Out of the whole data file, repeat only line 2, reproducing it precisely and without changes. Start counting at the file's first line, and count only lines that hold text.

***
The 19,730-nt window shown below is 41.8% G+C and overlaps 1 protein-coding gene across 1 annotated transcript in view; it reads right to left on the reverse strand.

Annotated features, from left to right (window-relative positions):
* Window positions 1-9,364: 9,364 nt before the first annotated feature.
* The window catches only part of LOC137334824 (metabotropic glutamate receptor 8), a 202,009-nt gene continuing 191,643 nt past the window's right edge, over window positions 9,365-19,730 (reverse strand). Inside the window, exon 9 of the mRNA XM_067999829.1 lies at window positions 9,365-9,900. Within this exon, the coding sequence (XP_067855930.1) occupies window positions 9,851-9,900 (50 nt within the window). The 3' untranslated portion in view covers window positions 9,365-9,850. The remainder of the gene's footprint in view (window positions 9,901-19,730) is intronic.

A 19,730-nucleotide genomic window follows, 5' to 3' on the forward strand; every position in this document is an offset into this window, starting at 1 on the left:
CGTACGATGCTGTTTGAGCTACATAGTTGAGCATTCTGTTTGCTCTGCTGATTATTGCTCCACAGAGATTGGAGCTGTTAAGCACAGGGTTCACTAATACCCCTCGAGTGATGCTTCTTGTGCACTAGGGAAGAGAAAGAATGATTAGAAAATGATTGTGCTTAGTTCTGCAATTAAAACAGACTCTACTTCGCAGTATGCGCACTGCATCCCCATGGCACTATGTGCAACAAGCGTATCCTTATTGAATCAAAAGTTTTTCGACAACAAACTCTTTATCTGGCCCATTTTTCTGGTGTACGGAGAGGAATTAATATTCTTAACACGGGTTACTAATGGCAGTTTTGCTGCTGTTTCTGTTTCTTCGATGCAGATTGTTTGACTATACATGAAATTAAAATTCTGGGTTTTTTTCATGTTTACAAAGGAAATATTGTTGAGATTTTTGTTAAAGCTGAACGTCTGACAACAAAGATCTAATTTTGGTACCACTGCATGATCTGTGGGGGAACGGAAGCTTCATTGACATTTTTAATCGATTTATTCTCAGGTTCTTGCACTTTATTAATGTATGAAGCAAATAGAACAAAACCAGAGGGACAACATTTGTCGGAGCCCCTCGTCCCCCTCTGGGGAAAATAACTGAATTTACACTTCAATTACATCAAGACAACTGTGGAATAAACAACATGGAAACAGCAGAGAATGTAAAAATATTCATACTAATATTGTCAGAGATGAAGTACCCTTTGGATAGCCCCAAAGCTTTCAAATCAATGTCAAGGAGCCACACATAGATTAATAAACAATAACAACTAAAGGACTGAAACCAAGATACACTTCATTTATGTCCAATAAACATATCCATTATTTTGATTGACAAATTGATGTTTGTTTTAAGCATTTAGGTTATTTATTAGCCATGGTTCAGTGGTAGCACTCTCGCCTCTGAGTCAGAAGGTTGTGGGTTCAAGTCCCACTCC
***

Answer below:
Annotated features, from left to right (window-relative positions):